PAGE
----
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Menlo Park Housing Commission to Review Rental Relocation Assistance Ordinance

From: domainremoved <Mical>
Date: Mon, 30 Jul 2018 18:18:54 -0700

Dear Mr. Curtin, Interim Housing and Economic Development Manager for the City of Menlo Park,


I received an e-mail message on July 27 that stated that “the Housing Commission will be reviewing and considering a draft ordinance that would require rental relocation assistance payments for eligible tenants within Menlo Park.” The staff report on, and draft of, this ordinance will be issued on August 2.

I am writing to you on July 30, in advance of even seeing the staff report and the draft ordinance, because I can tell you a priori that any such rental ordinance is a TERRIBLE IDEA for City of Menlo Park — indeed for any city on the planet.

If there is one precept that must be inviolate in the residential rental market, it is that no government interference in the workings of the marketplace, no matter how well intentioned, ever turns out well. There are always negative consequences to any attempts to regulate rent increases, eviction requirements, rental tenant screening practices, lease tenors, and now this, relocation assistance requirements.

Rental housing exists because investors build or buy residential properties to rent them at a profit. That is how capitalism works: it is underpinned by private property ownership. Property ownership has risks and it has rewards. The owner takes on both. The tenant is not an owner; he takes none of the risks of property ownership and gets none of the rewards. He has a contractual arrangement with his landlord to pay periodic rent in return for the opportunity to occupy the property. The government needs to steer absolutely clear of that relationship, just as it should in other contractual business relationships. If rents are regulated and a property owner’s return on investment is limited or eliminated, he will cease to rent, buy or develop residential rental property. Rent control guarantees a decline in a city’s habitable rental housing stock. This has been proven again and again, in rental markets from New York City (my home town) to San Francisco to Caracas, Venezuela. Imposing other rental regulations, like so-called just-eviction rules, the elimination of vacancy rent de-control, the requirement to consider tenants presenting Section 8 housing vouchers (this is NOT a requirement of the Federal Section 8 program, I will add) and now here, the requirement to provide relocation assistance to tenants whose leases are not being renewed after the lease term, inevitably reduces the return on rental housing and quickly diminishes the quality and quantity of rental housing stock in the city. Tenants have no right to occupy a rental property outside the terms of their lease and the consent of their landlord. The landlord has NO OBLIGATION WHATSOEVER to house or relocate his tenants beyond the term of the lease. The very concept of a “rental relocation assistance payments” flies in the face of this rental contract limitation.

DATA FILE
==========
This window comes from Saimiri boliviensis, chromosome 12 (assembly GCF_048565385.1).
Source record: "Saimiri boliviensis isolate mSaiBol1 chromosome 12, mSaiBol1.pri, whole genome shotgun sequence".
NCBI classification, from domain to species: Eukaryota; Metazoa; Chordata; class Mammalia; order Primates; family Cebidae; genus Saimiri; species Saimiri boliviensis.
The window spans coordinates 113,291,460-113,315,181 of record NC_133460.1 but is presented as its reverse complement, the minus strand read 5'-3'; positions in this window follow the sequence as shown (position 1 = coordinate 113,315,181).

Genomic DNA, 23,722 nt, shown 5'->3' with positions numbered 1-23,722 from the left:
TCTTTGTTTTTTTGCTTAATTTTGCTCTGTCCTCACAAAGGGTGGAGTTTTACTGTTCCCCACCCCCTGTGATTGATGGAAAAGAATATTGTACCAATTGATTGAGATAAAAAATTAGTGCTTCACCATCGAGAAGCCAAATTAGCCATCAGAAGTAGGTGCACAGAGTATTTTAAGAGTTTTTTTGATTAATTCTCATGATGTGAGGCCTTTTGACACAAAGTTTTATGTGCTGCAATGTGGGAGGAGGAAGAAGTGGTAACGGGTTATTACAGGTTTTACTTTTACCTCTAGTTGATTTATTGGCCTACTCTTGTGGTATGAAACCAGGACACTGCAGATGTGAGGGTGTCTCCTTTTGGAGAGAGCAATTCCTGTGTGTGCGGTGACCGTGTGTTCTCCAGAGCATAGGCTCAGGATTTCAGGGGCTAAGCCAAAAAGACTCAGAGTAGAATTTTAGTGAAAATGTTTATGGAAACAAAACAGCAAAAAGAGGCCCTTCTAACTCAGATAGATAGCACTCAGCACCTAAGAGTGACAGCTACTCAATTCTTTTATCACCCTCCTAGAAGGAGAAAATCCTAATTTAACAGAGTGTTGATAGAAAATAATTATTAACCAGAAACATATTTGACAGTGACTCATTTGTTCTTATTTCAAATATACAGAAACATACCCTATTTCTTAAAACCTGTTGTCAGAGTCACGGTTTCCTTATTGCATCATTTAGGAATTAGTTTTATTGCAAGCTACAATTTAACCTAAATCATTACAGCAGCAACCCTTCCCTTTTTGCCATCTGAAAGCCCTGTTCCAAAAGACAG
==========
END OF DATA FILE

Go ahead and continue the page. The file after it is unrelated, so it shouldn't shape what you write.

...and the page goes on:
If I own an exercise studio and decide to change it from one catering to adults to one catering to teenagers, am I obligated to find my existing exercise clients — even if they have loyally come to my studio for decades — a new gym and pay for their new gym’s initial membership cost? I have a membership contract with my gym clients, and that is the full extent of my obligations to them. A residential rental contract is absolutely identical in nature.

Menlo Park has started down a very dangerous and destructive road in the housing sector. First, the City Council unwisely passed an ordinance requiring landlords to be indiscriminate in viewing the source of a prospective tenant’s income — directly implying that Section 8 housing vouchers must be considered on an equal footing with earned income, something every landlord in the country knows is not true. Section 8 tenants have a long, long history of being more difficult, destructive, and abusive tenants than individuals who earn their rent themselves. Forcing a landlord to take on Section 8 tenants simply will drive landlords who offer lower rent properties out of the marketplace. They will sell their buildings to investors who will develop them into luxury housing, which will not be subject to the Section 8 tenancy requirement. The next step down this destructive housing road is to make that redevelopment process more onerous, by requiring tenant rental relocation assistance payments from property owners who want to redevelop their property. I can guarantee you that this will be the final nail in the coffin for middle and lower middle income housing in Menlo Park. No one will wait to unload properties immediately for redevelopment, before the relocation requirements and costs are litigated even higher as a result of whatever ordinance you pass.

Scrap this idea before it even reaches the drawing board, or you will be very unhappy with its eventual consequences.


Sincerely,

Mrs. Mical Atz Brenzel
(30 year Menlo Park resident and homeowner)
Received on Mon Jul 30 2018 - 18:18:46 PDT

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